For the entire consumer communications market, the expected future technology changes will not be as great as for the current generation of users. Young people have already seen the future of communications technology and that is Personal Communications Service. The changes going forward in mobile communications will be evolutionary, not revolutionary, certainly when compared to other markets and other technologies.
However, as 5G and future generations of digital mobile communications are deployed, these technology upgrades will have tremendous effects in other industries in providing more value to their customers, as discussed below.
The Impact of Technology on the Housing Market
Everybody loves to talk about the real estate market, in part because of its oversized booms and busts. However, in terms of actual changes, it has been stodgy compared to other consumer markets.
The residential housing market consists of new house construction, home sales and rentals. It is supported by an array of activities such as procuring raw materials, real estate development, brokerage services and mortgage lending.
Looking at the average consumer’s monthly budget, housing is the largest item representing about one third of the expenditures. As importantly, housing represents approximately one third of net worth of the average American and the vast majority of consumers’ non-financial assets.
Two broad market trends have harmed the younger generation in this market. First, rents have gone up roughly 50% over the past five years, while incomes have increased only 5%. Second, the transactional costs of buying and selling homes has gone up to almost 10%, which has contributed to relocations dropping from 20% to about 10% per year.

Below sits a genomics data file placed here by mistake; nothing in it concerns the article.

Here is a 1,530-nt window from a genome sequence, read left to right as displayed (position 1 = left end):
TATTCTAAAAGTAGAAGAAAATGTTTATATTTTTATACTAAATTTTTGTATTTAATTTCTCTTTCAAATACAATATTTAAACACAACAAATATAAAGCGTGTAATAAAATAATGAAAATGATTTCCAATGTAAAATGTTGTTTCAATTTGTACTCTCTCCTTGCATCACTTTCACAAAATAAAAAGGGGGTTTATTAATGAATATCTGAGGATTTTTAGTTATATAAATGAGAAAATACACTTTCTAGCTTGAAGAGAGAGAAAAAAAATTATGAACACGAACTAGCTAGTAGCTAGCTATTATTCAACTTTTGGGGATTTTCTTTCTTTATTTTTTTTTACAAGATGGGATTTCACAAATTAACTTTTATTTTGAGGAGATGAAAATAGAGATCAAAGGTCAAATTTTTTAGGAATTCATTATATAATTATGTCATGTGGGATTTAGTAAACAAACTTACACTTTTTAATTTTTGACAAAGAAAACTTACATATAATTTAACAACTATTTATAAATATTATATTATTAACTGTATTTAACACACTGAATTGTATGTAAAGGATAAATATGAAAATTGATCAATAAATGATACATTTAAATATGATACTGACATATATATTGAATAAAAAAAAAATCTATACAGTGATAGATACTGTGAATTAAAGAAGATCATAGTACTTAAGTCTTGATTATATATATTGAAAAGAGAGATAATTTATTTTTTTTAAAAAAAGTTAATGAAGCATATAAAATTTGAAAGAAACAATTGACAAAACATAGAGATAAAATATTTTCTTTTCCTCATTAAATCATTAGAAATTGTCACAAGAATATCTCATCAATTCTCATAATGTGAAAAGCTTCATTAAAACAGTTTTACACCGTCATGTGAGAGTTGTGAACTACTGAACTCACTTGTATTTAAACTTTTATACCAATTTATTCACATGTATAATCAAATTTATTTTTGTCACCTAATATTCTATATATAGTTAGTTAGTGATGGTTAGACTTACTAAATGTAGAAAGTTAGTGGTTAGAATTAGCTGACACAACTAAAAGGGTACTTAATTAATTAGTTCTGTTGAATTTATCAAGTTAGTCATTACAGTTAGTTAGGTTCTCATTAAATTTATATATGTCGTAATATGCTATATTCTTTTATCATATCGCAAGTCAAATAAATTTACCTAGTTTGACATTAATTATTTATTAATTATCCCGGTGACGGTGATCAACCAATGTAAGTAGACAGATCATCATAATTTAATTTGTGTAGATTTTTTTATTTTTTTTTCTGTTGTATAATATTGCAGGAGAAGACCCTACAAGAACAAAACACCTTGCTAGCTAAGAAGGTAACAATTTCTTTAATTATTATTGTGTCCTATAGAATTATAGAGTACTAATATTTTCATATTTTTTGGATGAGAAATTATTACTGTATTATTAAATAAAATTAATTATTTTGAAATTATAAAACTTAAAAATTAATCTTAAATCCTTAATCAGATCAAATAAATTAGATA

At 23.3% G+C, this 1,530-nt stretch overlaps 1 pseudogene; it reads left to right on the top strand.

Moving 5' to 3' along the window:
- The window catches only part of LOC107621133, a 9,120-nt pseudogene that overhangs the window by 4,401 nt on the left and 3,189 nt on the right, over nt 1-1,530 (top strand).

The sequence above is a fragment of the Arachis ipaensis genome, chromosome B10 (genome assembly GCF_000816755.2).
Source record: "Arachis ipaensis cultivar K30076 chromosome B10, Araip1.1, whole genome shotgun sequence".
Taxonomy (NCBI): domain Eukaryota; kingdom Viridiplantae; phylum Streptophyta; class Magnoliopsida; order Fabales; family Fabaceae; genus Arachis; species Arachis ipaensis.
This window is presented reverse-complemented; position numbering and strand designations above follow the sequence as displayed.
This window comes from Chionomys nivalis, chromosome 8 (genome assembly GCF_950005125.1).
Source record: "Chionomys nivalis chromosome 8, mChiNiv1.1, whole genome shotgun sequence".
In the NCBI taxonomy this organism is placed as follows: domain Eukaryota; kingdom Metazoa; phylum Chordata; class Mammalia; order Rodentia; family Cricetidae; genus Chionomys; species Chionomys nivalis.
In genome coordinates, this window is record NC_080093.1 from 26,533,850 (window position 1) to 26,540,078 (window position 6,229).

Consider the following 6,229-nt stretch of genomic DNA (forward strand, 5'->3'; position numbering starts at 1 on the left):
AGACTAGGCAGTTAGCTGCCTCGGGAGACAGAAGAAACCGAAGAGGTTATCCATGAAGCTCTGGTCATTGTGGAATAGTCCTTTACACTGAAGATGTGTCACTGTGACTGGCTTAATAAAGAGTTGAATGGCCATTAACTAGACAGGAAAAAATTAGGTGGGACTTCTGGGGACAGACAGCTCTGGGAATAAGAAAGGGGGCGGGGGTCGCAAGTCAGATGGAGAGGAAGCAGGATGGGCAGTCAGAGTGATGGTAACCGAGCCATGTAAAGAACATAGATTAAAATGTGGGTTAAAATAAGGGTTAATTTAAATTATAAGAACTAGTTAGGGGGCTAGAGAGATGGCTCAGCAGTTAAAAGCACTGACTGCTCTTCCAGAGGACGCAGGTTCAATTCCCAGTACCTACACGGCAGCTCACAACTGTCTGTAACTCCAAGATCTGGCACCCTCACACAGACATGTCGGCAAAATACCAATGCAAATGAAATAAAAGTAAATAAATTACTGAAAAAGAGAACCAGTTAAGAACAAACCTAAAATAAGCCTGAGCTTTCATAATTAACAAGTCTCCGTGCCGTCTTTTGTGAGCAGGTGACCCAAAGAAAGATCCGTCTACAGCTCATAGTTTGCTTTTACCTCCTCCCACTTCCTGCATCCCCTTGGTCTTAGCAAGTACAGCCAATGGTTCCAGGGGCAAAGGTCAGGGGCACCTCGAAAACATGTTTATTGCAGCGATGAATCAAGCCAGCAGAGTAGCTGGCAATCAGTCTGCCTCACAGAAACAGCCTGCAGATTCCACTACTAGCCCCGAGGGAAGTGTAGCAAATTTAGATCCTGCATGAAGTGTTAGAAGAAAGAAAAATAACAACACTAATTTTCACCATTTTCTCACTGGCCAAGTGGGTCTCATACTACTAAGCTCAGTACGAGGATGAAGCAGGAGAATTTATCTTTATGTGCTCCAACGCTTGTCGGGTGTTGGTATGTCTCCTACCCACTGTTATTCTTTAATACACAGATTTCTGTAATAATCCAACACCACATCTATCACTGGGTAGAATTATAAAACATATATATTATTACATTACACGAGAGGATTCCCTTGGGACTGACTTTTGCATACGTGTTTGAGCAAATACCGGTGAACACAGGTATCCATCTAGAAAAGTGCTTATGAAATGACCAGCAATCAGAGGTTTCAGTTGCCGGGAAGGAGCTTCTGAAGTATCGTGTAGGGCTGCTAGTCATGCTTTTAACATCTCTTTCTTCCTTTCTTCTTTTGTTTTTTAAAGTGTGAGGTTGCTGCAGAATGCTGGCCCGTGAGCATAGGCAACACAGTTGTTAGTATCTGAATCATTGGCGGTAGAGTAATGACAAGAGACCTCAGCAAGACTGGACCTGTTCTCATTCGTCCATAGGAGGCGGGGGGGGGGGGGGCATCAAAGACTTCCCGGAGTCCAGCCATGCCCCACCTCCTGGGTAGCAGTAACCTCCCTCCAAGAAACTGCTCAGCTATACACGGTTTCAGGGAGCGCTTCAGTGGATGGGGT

Entrepreneurs have focused on using technology to address the industry’s relatively high transaction costs. First, the new entrants designed websites to provide much more information on the current inventory than previously available. Second, entrepreneurs used analytics software to provide buyers and sellers the ability to estimate the value of a home before it is put up for sale. Third, entrepreneurs gave real estate agents software to enable their operations to run more efficiently. As these new capabilities take root, transaction costs and the time to move to a new location will decrease significantly.
Smart technology is also moving into the home. In the residential arena, that means connecting a device or devices in the home to an application on the Internet through a Wi-Fi connection. That doesn’t sound like much, but more than 33% of U.S. households already have at least one such device in use, with projections to more than double in the next five years. Moreover, the number of devices per household is expected to double for new applications once 5G digital wireless service rolls out. At a minimum, smart home technology will save electricity and reduce power and water bills. Even just connecting an underground irrigation system to the Internet may result in improved soil conditions and a nicer looking property simply from smarter watering.
Moreover, the Covid-19 virus, in addition to disrupting society, indirectly showed that many more job functions could be executed remotely given the expansion of broadband capacity that has penetrated the home. Of the 150+ million workers in the U.S., about 4.7 million worked remotely before Covid-19 hit: an increase of almost 1 million people over the previous five years.